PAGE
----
While there are certain foods and ingredients (such as salt or sodium) can directly affect blood pressure (BP), the mechanism of your digestive system when it digests the foods that you eat also have an effect. Your BP can fluctuate during and after eating. And it is normal since the cells of your digestive system need more oxygen supply to work in digesting foods. But while typically eating can increase your BP, sometime BP may decrease after eating.
As well we know, the heart is a vital organ of the body. It has crucial function in your cardiovascular system. It regulates the distribution of the blood all around the body.
But it doesn’t work alone. It is supported by lots of blood vessels. The blood flows through these blood vessels. And the blood that flows through your arteries (blood vessels that carry blood away from the heart to cells of the body) can cause force against the artery walls. This creates pressure inside the arteries called as blood pressure.
Basically, the fluctuation of your BP is dependent on what your body needs. Each time when any cells of your body need more supply of oxygen and nutrients, your heart will respond naturally.
For instance, when you get moving physically either with walking or running, the cells of your muscles require more oxygen to support your activity. For this reason, your heart will increase its heart rate in order to pump more blood faster.
And this fast distribution of blood through your arteries increases the pressure against your artery walls. Therefore, your BP will increase during exercise.
And did you know that your BP can vary throughout the day? The daily pattern of blood pressure fluctuation throughout the day may vary from person to person. But in general, the time of when you want to go to sleep, during sleep, and until about 2 hours before you wake up in the morning is the range of time when your BP is typically at its lowest levels.
After you wake up, it then gradually increase until it reaches its optimum level in the middle of afternoon. Then it decreases gradually in the evening and night. For more in-depth information on how your BP fluctuates throughout the day, visit this section!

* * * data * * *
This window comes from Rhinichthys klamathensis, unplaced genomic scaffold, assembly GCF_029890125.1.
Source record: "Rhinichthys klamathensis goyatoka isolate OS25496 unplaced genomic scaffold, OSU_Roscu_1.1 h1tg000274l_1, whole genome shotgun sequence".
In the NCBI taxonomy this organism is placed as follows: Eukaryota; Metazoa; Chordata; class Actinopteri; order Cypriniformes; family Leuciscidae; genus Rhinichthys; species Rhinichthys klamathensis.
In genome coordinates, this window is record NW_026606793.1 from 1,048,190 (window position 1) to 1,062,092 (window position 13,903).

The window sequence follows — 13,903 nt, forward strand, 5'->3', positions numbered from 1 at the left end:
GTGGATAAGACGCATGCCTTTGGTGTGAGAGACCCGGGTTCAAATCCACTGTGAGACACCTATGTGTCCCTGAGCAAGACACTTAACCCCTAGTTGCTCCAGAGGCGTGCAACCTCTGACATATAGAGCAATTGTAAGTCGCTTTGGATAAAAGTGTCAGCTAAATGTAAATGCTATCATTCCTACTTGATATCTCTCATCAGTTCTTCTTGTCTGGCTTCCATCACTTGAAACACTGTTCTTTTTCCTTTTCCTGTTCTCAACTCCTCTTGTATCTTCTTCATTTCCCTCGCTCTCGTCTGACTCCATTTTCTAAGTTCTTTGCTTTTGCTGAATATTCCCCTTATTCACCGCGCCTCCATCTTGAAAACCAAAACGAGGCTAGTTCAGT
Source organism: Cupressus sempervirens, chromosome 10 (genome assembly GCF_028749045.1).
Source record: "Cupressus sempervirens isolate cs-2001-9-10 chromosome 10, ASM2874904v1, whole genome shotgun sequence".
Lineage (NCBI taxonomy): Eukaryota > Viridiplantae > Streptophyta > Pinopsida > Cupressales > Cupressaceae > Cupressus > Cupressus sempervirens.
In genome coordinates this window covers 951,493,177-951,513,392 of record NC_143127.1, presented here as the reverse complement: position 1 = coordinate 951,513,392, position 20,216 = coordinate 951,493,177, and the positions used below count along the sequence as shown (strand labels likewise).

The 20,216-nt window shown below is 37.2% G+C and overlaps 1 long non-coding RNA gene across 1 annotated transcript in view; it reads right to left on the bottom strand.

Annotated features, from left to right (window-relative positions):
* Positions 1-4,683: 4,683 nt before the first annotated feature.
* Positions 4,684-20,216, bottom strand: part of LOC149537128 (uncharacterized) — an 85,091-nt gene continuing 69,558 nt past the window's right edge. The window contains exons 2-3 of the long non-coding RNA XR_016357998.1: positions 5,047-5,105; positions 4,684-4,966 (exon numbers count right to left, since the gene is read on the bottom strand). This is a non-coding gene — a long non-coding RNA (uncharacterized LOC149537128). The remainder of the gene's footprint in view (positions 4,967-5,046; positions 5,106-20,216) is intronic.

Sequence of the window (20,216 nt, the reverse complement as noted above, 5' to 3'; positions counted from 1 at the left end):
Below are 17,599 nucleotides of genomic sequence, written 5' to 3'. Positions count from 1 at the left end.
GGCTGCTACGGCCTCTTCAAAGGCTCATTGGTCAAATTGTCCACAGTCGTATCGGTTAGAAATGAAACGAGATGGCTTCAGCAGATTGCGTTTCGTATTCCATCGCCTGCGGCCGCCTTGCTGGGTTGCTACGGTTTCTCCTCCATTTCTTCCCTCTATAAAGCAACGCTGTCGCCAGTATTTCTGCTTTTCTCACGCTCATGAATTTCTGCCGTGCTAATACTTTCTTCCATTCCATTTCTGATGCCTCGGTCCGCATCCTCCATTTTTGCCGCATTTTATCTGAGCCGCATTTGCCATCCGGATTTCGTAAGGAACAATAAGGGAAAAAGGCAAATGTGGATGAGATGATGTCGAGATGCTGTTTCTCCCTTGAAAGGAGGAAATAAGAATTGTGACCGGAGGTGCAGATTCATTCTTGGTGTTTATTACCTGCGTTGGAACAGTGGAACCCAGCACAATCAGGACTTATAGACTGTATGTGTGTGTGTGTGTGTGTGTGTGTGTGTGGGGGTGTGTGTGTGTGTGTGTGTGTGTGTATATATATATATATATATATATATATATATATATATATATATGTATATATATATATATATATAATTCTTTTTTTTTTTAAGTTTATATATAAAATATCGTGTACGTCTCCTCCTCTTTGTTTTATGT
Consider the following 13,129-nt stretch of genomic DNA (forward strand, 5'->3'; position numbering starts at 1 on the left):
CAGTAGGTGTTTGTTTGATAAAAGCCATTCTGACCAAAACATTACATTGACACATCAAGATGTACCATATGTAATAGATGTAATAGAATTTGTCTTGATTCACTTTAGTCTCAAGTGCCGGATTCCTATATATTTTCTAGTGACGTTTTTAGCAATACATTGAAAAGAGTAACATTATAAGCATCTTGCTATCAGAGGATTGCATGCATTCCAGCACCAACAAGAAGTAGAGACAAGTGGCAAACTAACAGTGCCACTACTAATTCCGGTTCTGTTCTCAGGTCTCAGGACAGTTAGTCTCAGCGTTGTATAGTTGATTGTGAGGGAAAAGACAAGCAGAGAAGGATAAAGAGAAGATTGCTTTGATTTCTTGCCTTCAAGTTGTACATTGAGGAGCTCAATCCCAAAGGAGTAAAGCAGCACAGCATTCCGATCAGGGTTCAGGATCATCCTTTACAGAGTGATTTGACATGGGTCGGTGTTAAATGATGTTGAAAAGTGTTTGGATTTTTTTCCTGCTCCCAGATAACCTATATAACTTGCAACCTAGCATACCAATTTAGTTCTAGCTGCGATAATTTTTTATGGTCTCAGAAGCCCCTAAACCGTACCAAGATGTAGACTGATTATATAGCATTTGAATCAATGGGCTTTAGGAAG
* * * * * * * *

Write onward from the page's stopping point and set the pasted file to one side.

Each cell of your body needs to get plenty of oxygen and nutrient supply to keep functioning, either for cells of your stomach and other parts of the digestive system. Like other organs of the body, your stomach and intestines have lots of arteries called arterioles (they are the smallest blood vessels of your arterial system).
Most foods that you eat are not in a form that your body can absorb and use as nourishment. Therefore, they need to be digested.
Foods you eat will be processed and converted into smaller molecules of nutrients. The digestion starts from mouth, gastric (stomach), and eventually completed in your small intestine.
Most of smaller molecules of nutrient from foods that you eat are absorbed in the small intestine which then will go into the bloodstream. The nutrient then will be distributed through blood to build & nourish all cells of the body.
The way of the digestive system to digest foods that you eat involves lots of complicated mechanisms. In general, it needs the balance of coordination between circulatory, nervous, and digestive systems.
During digestion, your heart needs to work harder by increasing its heart rate in order to compensate for more blood that flows through arterioles of your stomach and small intestine.
For this reason, typically your BP will raise after eating. Therefore, exercise after eating is not recommended.
Since there is more blood that flow to your stomach than to your brain, you may tend to feel sleepy. That’s why, it’s also recommended to allow a few minutes before you continue your daily activity.
But don’t worry, this is only temporary. The effect of digestion process on your BP is similar like the temporary raised BP when you exercise. As the amounts of foods that need to be digested decrease – your BP will gradually return at its normal levels on its own.
In addition, while the mechanism of your digestive system to digest foods you eat can cause temporary raised blood pressure, some foods can directly affect your BP and put it at dangerous levels (stage I and stage II hypertension).
Foods high in salt and saturated fats can raise BP and LDL (bad cholesterol – it stands for ‘low density lipoprotein’), see also good and bad foods for your BP and cholesterol in this section!
As you age, the ability of your body to respond a sudden change of blood pressure (such as when after a meal or when you get moving from lying down to standing) decreases.
Typically, blood pressure increases naturally after you take a meal – as noted before. But there is also condition medically called as postprandial hypotension. It is a medical condition to call low blood pressure that occurs after getting a meal.
Doctors often describe this kind of hypotension as a condition when the blood vessels and heart don’t respond as well as they should after eating. It is more common to be found in elderly people.
The symptoms may include lightheadedness, dizziness, disturb-vision, chest pain, and nausea. If you have a postprandial hypotension, the following lifestyle approaches may help: